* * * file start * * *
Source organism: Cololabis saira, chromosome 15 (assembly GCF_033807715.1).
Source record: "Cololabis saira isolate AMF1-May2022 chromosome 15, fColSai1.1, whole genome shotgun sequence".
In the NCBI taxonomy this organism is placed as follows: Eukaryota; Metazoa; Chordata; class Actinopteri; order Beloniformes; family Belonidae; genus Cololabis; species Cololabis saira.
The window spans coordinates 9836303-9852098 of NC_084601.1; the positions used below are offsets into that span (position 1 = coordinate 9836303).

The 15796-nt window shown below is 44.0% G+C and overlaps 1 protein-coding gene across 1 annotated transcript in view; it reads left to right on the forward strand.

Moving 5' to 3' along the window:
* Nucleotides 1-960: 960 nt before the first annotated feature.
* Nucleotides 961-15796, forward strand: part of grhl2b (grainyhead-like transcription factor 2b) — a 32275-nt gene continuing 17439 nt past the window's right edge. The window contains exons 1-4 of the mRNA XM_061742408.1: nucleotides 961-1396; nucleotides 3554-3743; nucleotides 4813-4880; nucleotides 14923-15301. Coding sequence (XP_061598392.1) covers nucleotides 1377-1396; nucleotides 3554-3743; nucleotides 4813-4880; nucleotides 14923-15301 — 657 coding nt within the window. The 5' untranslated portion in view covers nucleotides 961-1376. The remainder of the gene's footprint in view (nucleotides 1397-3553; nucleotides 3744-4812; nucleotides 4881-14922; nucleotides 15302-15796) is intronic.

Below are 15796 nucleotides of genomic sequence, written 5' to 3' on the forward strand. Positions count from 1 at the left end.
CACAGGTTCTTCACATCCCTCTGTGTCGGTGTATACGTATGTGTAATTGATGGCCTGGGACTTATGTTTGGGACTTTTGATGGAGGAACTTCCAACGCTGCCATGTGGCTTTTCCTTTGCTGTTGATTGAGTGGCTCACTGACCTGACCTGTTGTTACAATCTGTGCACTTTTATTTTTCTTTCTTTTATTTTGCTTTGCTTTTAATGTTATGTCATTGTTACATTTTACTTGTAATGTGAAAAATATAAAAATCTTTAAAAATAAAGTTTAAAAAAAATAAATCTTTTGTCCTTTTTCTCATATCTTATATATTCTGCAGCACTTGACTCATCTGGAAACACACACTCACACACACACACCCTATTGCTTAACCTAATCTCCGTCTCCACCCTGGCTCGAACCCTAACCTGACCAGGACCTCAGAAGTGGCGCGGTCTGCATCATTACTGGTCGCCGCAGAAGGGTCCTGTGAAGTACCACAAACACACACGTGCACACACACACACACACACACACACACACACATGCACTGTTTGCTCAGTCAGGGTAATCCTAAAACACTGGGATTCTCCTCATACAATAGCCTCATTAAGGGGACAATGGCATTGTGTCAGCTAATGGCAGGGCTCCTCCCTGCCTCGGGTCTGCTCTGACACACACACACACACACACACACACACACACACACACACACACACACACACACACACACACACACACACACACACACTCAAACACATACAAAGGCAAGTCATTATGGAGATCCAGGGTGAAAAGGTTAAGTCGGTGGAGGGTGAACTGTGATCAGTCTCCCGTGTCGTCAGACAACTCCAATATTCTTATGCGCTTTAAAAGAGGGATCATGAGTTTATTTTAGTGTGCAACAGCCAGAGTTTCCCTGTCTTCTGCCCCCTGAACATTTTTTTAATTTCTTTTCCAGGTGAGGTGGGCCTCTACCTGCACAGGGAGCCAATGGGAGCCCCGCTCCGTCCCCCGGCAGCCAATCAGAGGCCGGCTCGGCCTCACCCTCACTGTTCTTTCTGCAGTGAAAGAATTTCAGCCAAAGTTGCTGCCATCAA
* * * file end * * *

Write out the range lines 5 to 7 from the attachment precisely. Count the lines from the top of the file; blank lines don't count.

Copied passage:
The 15796-nt window shown below is 44.0% G+C and overlaps 1 protein-coding gene across 1 annotated transcript in view; it reads left to right on the forward strand.

Moving 5' to 3' along the window:
* Nucleotides 1-960: 960 nt before the first annotated feature.